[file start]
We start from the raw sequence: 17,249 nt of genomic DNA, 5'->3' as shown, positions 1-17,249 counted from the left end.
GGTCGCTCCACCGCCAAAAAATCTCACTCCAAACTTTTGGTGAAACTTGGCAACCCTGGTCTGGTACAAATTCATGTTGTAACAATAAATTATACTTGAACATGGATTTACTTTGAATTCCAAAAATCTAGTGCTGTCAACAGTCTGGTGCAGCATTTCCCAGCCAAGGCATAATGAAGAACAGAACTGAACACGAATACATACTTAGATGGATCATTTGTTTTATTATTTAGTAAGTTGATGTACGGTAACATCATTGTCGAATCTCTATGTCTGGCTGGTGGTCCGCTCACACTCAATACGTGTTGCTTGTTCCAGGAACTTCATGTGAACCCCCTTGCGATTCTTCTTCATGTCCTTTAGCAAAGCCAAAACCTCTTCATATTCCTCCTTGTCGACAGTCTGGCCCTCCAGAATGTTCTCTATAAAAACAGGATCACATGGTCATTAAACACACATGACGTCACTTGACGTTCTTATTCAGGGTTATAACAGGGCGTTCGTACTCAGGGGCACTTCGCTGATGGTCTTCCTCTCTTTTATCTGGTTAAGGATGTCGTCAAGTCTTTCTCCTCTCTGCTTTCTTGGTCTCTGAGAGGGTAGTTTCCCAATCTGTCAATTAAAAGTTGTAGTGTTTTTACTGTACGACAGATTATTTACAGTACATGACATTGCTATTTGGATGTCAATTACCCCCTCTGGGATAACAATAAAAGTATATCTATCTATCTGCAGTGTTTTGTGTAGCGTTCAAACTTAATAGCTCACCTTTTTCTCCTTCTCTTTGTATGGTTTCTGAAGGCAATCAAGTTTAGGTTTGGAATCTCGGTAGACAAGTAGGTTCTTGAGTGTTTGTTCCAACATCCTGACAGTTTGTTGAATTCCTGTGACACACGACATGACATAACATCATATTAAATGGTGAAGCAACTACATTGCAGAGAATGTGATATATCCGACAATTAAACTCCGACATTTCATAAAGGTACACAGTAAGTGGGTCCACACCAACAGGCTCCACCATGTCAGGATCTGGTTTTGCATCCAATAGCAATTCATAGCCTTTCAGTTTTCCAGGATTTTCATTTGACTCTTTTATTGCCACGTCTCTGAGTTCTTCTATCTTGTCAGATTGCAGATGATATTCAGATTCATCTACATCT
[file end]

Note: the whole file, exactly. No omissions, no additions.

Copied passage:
We start from the raw sequence: 17,249 nt of genomic DNA, 5'->3' as shown, positions 1-17,249 counted from the left end.
GGTCGCTCCACCGCCAAAAAATCTCACTCCAAACTTTTGGTGAAACTTGGCAACCCTGGTCTGGTACAAATTCATGTTGTAACAATAAATTATACTTGAACATGGATTTACTTTGAATTCCAAAAATCTAGTGCTGTCAACAGTCTGGTGCAGCATTTCCCAGCCAAGGCATAATGAAGAACAGAACTGAACACGAATACATACTTAGATGGATCATTTGTTTTATTATTTAGTAAGTTGATGTACGGTAACATCATTGTCGAATCTCTATGTCTGGCTGGTGGTCCGCTCACACTCAATACGTGTTGCTTGTTCCAGGAACTTCATGTGAACCCCCTTGCGATTCTTCTTCATGTCCTTTAGCAAAGCCAAAACCTCTTCATATTCCTCCTTGTCGACAGTCTGGCCCTCCAGAATGTTCTCTATAAAAACAGGATCACATGGTCATTAAACACACATGACGTCACTTGACGTTCTTATTCAGGGTTATAACAGGGCGTTCGTACTCAGGGGCACTTCGCTGATGGTCTTCCTCTCTTTTATCTGGTTAAGGATGTCGTCAAGTCTTTCTCCTCTCTGCTTTCTTGGTCTCTGAGAGGGTAGTTTCCCAATCTGTCAATTAAAAGTTGTAGTGTTTTTACTGTACGACAGATTATTTACAGTACATGACATTGCTATTTGGATGTCAATTACCCCCTCTGGGATAACAATAAAAGTATATCTATCTATCTGCAGTGTTTTGTGTAGCGTTCAAACTTAATAGCTCACCTTTTTCTCCTTCTCTTTGTATGGTTTCTGAAGGCAATCAAGTTTAGGTTTGGAATCTCGGTAGACAAGTAGGTTCTTGAGTGTTTGTTCCAACATCCTGACAGTTTGTTGAATTCCTGTGACACACGACATGACATAACATCATATTAAATGGTGAAGCAACTACATTGCAGAGAATGTGATATATCCGACAATTAAACTCCGACATTTCATAAAGGTACACAGTAAGTGGGTCCACACCAACAGGCTCCACCATGTCAGGATCTGGTTTTGCATCCAATAGCAATTCATAGCCTTTCAGTTTTCCAGGATTTTCATTTGACTCTTTTATTGCCACGTCTCTGAGTTCTTCTATCTTGTCAGATTGCAGATGATATTCAGATTCATCTACATCT